French banks and insurers are not only the biggest foreign holders of Greek government bonds, both directly and through Greek subsidiaries, but are also major creditors of Italy, which is increasingly in the markets' firing line.
Moody's is expected to downgrade Italy's Aa2 sovereign rating this week, Richard Kelly, head of European rates and FX research at TD Securities said, noting that both Fitch and Standard & Poor's already had lower ratings for Rome.
The Financial Times reported on its website on Monday that Italy has asked China to make "significant" purchases of Italian debt. The chairman of the China Investment Corp headed a delegation to Rome last week following a visit two weeks ago by Italian officials to Beijing to meet CIC and State Administration of Foreign Exchange officials, the report said.
The second Greek rescue package in peril?
Greece resumed suspended talks with global lenders on a vital €8 billion euro aid installment after announcing a new real estate tax on Sunday to try to plug yet another gap in its 2011 budget deficit. Athens has only a few weeks' cash left.
EU finance ministers are scrambling to settle disputes over a second Greek bailout, including a spat over Finnish demands for collateral, in time for Friday's meeting in Poland.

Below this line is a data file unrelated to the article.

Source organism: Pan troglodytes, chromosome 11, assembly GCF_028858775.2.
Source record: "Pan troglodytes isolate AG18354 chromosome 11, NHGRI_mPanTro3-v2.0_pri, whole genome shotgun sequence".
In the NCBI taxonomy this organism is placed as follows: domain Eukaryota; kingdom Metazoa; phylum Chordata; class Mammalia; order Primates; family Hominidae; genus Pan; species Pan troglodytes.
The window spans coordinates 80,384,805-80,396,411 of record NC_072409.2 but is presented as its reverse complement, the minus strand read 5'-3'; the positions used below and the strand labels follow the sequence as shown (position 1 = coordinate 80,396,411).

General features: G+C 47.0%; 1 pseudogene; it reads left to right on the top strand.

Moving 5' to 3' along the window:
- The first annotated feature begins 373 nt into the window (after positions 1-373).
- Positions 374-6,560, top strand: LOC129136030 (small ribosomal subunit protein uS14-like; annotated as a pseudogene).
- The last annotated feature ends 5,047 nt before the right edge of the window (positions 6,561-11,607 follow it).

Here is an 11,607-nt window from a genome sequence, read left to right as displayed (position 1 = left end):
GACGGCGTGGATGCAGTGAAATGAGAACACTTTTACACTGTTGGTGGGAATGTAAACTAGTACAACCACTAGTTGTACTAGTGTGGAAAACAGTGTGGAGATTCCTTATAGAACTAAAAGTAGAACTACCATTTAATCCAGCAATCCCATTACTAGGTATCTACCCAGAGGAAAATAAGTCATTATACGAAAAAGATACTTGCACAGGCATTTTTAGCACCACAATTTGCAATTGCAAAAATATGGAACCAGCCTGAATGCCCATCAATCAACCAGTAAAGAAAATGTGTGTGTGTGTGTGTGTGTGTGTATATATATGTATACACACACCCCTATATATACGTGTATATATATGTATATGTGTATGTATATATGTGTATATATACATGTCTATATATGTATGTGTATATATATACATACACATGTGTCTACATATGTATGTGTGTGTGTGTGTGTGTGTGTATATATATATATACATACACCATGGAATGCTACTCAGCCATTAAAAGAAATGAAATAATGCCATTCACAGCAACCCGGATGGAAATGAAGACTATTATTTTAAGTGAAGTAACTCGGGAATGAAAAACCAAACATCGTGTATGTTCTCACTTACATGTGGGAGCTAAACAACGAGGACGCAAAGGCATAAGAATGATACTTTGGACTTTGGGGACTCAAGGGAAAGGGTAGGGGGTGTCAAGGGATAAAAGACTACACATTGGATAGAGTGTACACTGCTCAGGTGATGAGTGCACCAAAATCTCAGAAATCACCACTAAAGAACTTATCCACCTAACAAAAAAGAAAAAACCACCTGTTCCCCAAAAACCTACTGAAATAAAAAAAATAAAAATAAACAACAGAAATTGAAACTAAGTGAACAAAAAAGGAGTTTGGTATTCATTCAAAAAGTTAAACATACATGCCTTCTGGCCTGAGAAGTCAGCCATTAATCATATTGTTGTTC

The rescue package has been put in doubt by Greece's repeated missing of fiscal targets agreed with the EU and the International Monetary Fund, plus uncertainty over the scale of private sector participation in a bond swap and debt rollover.
Germany tried to douse the market impact of a string of weekend comments and media leaks suggesting Berlin is now assuming that Greece will default and working to seclude Athens from the rest of the euro zone.
Vice-Chancellor Philipp Rösler, who is economics minister and leader of Berlin's increasingly Eurosceptic junior coalition party, the Free Democrats, said there could no longer be any taboos to stabilize the euro.
"That includes, if necessary, an orderly bankruptcy of Greece, if the required instruments are available," he wrote in an article in Die Welt newspaper.
However, an economics ministry spokesman said on Monday no such instruments were currently available, and a government spokesman insisted there was strong agreement between Rösler and Chancellor Angela Merkel on the eurozone debt crisis.
EU will still grow 1.9% in 2012
Meanwhile, the Commission issued a forecast yesterday showing that the EU economy is likely to grow around 1.9% next year, roughly the same as this year, but Brussels urged those countries that have fiscal room to manoeuvre to use spending to support growth.
"The member states facing market pressures must continue to deliver on reaching their fiscal targets, and take additional measures if needed," Economic and Monetary Affairs Commissioner Olli Rehn said in a statement.
"Member states with fiscal room of manoeuvre should allow automatic stabilisers to function to mitigate the effects of a slowdown of the recovery on activity and jobs while sticking to their structural adjustment paths," he said.
EURACTIV with Reuters